FL

Jesus Jasso


Mexican immigrants Antonio Jasso and Genoveva Ramirez Jasso, who picked cotton in South Texas, would see five of their sons go off to war.

Their granddaughter, Evelyn Jasso Garcia, set out to record their story, and that of her father and uncles. An associate professor at San Antonio College, she regrets she wasn't able to interview her uncles, but gratified her dad, Jose "Joe" Jasso lived to see the fruit of her research.

Guy Vasquez


By Laura Barganier

Becoming a doctor and helping others have a better life was Guy Vasquez’s dream growing up after witnessing his father die of a brain tumor.

Life worked out differently for Vasquez, however, as the United States drafted him into the Navy during his first year as a premedical student at The University of Tampa in 1944.

“[The war] interrupted my ambition, what I was preparing for,” he said.

Willie Vila


By Lindsay Stafford

For Marine sniper Willie Vila, the only way to make it through World War II alive was to kill or be killed.

Vila used this advice, which he recalls getting from Lieutenant General Lewis Burwell “Chesty” Puller, to keep him going through four years in World War II with the United States Marine Corps.

“I had a telescope on my rifle and a single shot,” he said. “And then I got a tommy gun, a [45] caliber with 50 rounds, a hundred [rounds of extra ammunition] in my back and my canteen of water. I survived.”

Albert Nieto


By Angel Flores

From a cardboard box, Albert Nieto rummages through old newspapers, postcards and other keepsakes that bring back memories from his days of service in the Army. One of the artifacts he pulls from the box is a sightseeing guide of the “Playground of the Orient” in the Philippines.

Raymond Vega


By Israel Saenz

At the Vega home in East Chicago, Ind., during World War II, there were five blue stars in the window -- one for each of the sons serving in the military. Raymond Vega was one of them, serving aboard a ship as a hospital corpsman, tending to sick and wounded men. It was that experience that would lead him to devote his life to his faith, as a Roman Catholic priest.

Sailing in the South Pacific, aboard the USS Long Island, Vega had thoughts of being killed by a torpedo.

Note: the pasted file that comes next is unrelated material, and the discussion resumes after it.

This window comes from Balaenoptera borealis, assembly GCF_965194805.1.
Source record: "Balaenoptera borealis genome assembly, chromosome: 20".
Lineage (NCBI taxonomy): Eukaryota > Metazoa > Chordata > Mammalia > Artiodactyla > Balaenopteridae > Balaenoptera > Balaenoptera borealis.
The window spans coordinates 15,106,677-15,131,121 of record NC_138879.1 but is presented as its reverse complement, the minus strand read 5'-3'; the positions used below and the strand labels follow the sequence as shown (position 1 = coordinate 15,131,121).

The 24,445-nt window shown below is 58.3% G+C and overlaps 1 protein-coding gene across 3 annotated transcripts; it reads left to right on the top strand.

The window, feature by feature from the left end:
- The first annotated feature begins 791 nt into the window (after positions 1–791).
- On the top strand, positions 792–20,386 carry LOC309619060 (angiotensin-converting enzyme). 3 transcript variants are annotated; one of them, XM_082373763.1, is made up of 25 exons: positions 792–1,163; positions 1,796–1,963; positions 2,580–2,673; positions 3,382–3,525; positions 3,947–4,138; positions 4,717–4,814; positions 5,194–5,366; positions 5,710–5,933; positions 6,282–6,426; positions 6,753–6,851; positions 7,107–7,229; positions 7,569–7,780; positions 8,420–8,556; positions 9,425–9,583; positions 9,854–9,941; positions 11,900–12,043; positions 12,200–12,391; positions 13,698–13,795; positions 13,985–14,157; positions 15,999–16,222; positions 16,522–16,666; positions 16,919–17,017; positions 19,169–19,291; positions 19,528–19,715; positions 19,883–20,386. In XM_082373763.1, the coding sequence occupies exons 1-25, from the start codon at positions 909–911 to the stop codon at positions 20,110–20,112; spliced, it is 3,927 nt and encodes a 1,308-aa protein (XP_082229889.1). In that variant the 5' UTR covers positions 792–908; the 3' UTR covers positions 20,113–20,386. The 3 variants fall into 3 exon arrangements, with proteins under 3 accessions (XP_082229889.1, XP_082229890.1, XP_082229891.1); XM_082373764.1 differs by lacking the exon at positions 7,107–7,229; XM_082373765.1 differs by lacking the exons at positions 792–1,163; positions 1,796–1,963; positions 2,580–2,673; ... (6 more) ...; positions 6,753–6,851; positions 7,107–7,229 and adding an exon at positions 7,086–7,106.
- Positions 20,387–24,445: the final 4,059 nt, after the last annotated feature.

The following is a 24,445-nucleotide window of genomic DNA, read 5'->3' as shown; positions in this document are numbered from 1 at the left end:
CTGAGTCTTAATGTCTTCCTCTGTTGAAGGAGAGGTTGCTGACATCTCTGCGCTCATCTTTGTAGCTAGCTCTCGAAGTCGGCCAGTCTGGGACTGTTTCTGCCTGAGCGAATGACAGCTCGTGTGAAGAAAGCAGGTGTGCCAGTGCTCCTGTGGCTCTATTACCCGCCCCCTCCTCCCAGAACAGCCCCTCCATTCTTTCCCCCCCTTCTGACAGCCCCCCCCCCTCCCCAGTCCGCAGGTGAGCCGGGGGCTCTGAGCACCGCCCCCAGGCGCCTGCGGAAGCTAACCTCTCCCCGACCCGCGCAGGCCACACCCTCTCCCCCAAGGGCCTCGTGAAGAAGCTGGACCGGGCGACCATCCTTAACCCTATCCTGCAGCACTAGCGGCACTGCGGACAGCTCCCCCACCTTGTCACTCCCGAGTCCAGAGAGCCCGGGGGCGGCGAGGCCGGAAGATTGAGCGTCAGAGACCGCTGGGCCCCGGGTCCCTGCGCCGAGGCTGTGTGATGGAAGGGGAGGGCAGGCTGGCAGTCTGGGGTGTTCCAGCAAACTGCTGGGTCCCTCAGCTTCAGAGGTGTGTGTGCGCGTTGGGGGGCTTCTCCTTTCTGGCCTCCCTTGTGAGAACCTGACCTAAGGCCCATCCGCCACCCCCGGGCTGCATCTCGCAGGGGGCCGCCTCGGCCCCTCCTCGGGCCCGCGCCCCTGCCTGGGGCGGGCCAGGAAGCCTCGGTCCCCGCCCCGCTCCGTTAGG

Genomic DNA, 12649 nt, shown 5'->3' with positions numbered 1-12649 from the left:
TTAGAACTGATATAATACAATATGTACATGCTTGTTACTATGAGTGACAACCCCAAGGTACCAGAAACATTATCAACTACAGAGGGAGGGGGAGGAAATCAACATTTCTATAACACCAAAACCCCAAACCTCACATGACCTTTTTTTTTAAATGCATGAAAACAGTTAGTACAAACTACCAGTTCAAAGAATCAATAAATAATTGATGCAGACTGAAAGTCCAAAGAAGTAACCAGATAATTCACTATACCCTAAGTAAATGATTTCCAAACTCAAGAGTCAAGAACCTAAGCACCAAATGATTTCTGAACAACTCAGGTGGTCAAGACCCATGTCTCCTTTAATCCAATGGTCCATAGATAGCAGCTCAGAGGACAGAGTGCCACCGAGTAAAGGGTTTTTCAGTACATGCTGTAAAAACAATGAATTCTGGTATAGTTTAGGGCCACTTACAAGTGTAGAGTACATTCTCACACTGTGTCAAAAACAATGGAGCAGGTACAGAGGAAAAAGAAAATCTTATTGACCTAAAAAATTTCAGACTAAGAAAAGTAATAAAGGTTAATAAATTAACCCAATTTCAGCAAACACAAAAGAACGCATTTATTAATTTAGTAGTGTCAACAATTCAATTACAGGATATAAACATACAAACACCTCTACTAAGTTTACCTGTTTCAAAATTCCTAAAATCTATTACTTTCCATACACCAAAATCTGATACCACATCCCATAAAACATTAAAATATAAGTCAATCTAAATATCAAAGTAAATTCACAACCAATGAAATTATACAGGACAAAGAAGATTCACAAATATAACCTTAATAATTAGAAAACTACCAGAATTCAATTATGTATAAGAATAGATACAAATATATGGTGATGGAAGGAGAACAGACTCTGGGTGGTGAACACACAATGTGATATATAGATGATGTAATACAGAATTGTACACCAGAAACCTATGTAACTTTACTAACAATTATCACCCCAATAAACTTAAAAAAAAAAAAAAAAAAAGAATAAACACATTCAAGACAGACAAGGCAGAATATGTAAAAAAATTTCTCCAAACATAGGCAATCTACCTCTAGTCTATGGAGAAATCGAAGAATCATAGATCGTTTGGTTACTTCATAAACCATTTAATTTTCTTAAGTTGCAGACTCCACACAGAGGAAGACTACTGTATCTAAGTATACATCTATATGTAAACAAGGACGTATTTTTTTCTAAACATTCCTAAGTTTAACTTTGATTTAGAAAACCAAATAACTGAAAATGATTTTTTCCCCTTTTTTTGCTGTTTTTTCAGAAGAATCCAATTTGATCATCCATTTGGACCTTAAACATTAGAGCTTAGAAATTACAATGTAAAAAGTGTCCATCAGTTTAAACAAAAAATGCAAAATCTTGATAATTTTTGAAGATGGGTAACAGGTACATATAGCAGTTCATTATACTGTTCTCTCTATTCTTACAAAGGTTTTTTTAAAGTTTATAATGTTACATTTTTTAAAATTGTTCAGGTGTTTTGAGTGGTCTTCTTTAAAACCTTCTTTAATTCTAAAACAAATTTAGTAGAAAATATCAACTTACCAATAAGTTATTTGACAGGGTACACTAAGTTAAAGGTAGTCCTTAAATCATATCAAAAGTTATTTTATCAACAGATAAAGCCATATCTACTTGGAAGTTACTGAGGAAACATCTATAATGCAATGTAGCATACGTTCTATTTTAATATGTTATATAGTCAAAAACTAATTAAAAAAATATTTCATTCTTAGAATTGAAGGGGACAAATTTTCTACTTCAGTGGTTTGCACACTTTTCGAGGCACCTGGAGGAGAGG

"When you have a thought like that for two years, you learn to pray," Vega said.

Louis Angel Ramirez


By Jennifer Nalewicki

Luis Angel Ramirez has many memories of World War II.

But his strongest recollection is the camaraderie soldiers shared in his platoon, which helped Ramirez stay grounded while battling German soldiers on the front lines.

Ramirez considered the men in his platoon, the 102nd Cavalry Reconnaissance Squadron, his family; especially since they were together from the time they began military training at Fort Dix in New Jersey and Fort Jackson in South Carolina in 1941 until the war's end in 1945.

Fernando Bernacett


By Jenny White

When Fernando Bernacett came to New York City to find his father as a 6-year-old in 1929, he had no idea what an adventure he was beginning. By the time the Puerto Rico native retired in Miami, he’d witnessed the Great Depression, helped in the aftermath of Pearl Harbor, guarded the atomic bomb, was quarantined for tuberculosis and watched the World Trade Center fall.

Raul Rios Rodriguez


By D'Arcy Kerschen

Life wasn't easy for Raul Rios-Rodriguez, who grew up on the mean streets of New York City throughout most of World War II. You had to fight for respect to survive, he says, and he learned that lesson at 14 upon arriving from Puerto Rico at the onset of the war.

Rios and his four brothers and four sisters moved to Spanish Harlem in New York in 1941. An older sister was the head of the household while Rios' parents remained in Puerto Rico, where his dad grew crops he sold at market.

Carmen Conteras Bozak


By Katie Kennon

Carmen Bozak's only memory of Dec. 7, 1941 -- the day Pearl Harbor was attacked by the Japanese -- is of a good friend and co-worker being stranded after her date heard about the attack on the car radio. The woman's date stopped the car in the middle of nowhere and told her to get out because he had to return to his base.

A policeman picked up Bozak's friend from a rural Virginia road and drove her to a nearby Salvation Army office, where she was given a bus ticket home to Washington, D.C.

Carmen Irizarry Albelo


By Sylvia Mendoza

When Carmen Albelo sailed from San Juan, Puerto Rico, to the United States in 1939, she envisioned a land of opportunity and freedom, not war, discrimination and loneliness.

"When I came here I thought I was going to have a better life, but it wasn't like that,'' Albelo recalled.